Several organisations have developed simulations which illustrate some of the barriers that may impact on accessibility and ease of use. Simulations cannot give true representations of disability, but can promote discussions around the subject – it is important to know when and how to use simulations.
WebAIM: Screen Reader Simulation
This simulation provides a way to experience what it is like to use a screen reader. A web site, the University of the Antarctic, is presented as a screen reader user would experience it. Keyboard shortcuts are provided to navigate within the site and find specific pieces of information.
WebAIM: Distractibility Simulation
This simulation demonstrates how difficult it can be to navigate even a simple site when operating under an intense cognitive load.
WebAIM: Speed Read muddle text
You are given 60 seconds to read a paragraph aloud. The letters in this paragraph are reversed, inverted, transposed, and spelling is inconsistent. There will be two questions to answer at the end of the 60 seconds, so you must decipher the words as best as you can.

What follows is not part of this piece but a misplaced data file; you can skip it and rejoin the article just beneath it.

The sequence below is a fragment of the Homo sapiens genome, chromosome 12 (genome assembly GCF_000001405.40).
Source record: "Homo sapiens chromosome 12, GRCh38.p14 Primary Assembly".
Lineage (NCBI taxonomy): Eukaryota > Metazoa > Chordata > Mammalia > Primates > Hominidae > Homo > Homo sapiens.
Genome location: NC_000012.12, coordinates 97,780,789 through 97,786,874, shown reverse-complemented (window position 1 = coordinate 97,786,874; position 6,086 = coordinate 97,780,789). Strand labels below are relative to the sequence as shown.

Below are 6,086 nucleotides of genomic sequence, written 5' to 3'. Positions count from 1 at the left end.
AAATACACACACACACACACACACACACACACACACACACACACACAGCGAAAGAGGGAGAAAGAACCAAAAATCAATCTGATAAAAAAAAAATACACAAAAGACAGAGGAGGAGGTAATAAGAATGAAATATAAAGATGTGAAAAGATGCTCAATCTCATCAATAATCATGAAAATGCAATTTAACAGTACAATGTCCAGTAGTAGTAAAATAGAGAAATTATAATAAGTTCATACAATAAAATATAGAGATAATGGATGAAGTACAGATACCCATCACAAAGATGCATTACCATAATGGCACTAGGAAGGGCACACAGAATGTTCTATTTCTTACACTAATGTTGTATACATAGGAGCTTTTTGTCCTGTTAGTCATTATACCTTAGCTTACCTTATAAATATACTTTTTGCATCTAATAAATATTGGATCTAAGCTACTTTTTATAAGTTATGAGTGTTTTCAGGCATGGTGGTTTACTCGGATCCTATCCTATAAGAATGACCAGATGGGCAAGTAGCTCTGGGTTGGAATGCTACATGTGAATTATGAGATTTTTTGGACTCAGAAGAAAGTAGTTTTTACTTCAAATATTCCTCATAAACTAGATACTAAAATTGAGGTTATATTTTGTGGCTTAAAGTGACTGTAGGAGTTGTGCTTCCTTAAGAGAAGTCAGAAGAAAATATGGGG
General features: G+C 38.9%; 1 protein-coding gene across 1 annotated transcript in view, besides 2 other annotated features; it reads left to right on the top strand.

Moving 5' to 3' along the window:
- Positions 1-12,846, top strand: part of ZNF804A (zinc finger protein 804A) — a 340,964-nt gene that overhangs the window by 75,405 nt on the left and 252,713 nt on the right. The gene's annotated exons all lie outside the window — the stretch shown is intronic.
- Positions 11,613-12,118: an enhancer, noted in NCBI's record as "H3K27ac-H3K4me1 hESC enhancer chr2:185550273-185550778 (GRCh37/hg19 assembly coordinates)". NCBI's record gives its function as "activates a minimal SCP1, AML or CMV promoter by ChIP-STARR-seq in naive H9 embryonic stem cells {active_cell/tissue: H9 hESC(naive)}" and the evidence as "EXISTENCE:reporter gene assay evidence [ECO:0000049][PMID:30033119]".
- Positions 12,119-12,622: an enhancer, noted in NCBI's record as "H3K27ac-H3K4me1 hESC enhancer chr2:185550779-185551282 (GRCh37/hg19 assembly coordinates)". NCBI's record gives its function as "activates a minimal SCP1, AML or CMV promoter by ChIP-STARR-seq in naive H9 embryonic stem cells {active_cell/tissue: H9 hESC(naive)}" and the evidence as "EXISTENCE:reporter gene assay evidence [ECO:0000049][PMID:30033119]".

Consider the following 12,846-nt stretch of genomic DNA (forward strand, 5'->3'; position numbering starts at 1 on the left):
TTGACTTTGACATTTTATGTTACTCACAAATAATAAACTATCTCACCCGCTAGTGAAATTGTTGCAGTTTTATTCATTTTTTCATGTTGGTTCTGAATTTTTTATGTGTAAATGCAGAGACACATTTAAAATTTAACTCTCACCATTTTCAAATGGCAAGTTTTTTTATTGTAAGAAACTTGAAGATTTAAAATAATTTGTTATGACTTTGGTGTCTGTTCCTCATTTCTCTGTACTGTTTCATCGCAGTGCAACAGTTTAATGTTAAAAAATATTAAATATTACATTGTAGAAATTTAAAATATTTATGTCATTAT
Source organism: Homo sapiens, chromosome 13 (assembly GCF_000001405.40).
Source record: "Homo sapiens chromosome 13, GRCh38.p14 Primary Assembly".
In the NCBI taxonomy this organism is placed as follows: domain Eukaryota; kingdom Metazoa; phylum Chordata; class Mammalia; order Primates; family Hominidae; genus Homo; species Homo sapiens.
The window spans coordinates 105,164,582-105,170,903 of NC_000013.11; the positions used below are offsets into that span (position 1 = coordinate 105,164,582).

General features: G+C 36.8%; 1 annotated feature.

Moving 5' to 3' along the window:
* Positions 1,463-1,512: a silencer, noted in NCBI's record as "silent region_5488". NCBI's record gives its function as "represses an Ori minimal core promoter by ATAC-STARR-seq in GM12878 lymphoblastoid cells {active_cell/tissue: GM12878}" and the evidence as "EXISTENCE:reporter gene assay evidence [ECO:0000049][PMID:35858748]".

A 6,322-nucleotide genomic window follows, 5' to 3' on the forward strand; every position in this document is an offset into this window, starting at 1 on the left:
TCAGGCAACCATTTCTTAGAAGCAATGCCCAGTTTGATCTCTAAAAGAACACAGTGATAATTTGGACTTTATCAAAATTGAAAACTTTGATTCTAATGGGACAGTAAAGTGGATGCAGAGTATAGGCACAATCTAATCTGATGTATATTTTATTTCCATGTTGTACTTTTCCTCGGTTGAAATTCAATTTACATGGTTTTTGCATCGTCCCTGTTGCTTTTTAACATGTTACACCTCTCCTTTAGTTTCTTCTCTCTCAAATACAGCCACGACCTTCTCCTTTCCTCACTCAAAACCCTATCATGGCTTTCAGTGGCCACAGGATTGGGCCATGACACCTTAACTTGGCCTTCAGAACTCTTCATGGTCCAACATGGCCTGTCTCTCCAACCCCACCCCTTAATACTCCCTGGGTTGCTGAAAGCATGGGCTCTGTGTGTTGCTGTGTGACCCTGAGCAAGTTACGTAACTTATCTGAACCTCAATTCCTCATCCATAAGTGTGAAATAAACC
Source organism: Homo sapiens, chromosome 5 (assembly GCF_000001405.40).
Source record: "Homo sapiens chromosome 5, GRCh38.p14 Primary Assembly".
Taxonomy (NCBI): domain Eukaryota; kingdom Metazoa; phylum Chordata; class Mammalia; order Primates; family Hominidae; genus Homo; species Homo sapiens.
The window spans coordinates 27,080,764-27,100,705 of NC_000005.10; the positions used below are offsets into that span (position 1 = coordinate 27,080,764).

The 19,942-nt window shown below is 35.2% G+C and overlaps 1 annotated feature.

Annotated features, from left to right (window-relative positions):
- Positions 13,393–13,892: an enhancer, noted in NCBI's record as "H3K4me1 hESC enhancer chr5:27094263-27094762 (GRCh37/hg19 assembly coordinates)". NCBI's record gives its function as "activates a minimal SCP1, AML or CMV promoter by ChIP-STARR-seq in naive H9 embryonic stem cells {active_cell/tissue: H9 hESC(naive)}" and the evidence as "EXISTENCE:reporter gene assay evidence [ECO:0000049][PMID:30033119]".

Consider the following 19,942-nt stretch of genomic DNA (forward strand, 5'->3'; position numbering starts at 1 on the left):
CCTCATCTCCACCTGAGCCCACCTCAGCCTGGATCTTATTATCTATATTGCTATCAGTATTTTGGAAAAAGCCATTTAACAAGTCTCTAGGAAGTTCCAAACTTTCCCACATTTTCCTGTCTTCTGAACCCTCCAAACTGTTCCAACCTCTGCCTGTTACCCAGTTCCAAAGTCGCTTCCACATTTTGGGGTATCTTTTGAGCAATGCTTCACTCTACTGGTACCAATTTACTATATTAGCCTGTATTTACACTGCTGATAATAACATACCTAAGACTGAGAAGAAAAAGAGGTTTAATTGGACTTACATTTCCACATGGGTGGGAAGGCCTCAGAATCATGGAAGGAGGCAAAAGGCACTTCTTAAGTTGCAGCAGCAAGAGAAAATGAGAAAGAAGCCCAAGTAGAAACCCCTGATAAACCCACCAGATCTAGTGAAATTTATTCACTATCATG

WebAIM: Low Vision Simulation
This simulation provides an opportunity for users to experience a web page using simulated visual disabilities. While it certainly does not simulate low vision itself, it can be used to help understand how visual disabilities can impact web content and how web content can better designed.
“If you are not suffering from a colour vision deficiency it is very hard to imagine how it looks like to be colour blind. The Colour BLIndness Simulator can close this gap for you. Just play around with the sample picture or upload your own images. Please make sure that you just use JPG, GIF or PNG images with a size below 600kB.” (Daniel Flück, 2007)
Sim-dis for more simulations “This site contains a collection of computer based artifacts that simulate aspects of disability. It is intended that the simulations will be used for training and awareness raising activities with staff and for teaching students in areas where an understanding of disability is required.”
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